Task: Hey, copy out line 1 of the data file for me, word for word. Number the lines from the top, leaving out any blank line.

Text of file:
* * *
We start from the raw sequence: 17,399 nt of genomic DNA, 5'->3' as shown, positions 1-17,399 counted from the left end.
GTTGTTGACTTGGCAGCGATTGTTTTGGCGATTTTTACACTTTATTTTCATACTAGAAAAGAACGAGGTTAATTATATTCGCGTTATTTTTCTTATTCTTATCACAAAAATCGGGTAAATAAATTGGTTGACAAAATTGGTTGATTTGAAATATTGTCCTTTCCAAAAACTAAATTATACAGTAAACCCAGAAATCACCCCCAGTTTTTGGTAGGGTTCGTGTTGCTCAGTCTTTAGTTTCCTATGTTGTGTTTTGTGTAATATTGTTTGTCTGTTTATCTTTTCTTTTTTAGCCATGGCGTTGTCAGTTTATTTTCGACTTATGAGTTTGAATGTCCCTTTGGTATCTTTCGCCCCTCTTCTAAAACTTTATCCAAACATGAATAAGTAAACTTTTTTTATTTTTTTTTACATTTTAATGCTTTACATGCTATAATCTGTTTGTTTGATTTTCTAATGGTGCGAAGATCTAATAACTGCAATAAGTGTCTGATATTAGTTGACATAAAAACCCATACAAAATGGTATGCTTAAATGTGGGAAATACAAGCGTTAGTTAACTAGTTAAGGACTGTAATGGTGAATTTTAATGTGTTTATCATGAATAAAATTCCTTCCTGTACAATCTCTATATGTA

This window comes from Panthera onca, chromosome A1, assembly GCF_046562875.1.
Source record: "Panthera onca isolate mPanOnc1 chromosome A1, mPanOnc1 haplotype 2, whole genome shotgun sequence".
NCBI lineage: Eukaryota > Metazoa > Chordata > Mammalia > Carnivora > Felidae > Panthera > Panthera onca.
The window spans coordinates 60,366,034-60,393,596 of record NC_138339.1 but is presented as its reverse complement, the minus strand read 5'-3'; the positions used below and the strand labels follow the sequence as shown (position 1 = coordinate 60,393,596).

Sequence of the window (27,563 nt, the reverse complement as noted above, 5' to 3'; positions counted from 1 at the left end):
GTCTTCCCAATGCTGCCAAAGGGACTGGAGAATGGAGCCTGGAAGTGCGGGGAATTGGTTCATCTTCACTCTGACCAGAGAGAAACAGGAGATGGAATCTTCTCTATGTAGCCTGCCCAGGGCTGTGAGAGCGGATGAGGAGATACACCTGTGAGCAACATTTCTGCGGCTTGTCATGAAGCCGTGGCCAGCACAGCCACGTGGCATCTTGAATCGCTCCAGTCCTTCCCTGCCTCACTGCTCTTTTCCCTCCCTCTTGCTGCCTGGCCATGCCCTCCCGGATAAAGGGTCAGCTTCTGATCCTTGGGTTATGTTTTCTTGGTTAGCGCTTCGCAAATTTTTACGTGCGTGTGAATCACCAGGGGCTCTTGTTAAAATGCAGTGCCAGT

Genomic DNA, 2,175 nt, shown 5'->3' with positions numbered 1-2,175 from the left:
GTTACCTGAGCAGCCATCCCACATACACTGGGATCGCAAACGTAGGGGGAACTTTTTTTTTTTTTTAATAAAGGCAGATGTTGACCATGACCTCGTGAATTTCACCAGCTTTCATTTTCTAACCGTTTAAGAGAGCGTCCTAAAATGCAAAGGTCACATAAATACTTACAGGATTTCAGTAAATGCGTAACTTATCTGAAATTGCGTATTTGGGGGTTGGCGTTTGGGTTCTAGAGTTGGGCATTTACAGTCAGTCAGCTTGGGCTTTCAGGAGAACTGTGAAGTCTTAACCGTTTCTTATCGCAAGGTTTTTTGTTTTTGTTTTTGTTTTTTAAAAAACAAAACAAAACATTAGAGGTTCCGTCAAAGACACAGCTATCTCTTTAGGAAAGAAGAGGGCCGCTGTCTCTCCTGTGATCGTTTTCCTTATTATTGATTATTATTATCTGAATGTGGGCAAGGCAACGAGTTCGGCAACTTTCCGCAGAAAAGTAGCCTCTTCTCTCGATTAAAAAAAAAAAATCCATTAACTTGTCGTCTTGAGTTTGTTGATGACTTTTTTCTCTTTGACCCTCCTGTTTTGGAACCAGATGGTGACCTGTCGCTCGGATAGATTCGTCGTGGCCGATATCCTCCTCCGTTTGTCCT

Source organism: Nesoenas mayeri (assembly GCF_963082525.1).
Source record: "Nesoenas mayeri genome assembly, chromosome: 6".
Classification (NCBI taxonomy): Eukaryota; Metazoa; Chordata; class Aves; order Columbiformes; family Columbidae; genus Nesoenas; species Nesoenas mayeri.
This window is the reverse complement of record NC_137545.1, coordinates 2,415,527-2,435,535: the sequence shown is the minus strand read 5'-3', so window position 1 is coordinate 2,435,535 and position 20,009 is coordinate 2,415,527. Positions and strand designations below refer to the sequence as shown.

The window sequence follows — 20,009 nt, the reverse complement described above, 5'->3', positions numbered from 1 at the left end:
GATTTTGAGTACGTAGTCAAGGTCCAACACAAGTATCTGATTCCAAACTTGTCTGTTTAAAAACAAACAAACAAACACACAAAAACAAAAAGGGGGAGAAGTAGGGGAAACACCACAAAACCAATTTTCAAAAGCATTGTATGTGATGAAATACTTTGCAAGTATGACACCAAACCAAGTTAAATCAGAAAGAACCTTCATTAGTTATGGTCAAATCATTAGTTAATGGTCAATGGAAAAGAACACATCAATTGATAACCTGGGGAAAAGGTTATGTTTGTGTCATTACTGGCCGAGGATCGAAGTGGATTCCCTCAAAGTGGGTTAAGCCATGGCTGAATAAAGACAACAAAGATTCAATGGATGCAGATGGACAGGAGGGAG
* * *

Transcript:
We start from the raw sequence: 17,399 nt of genomic DNA, 5'->3' as shown, positions 1-17,399 counted from the left end.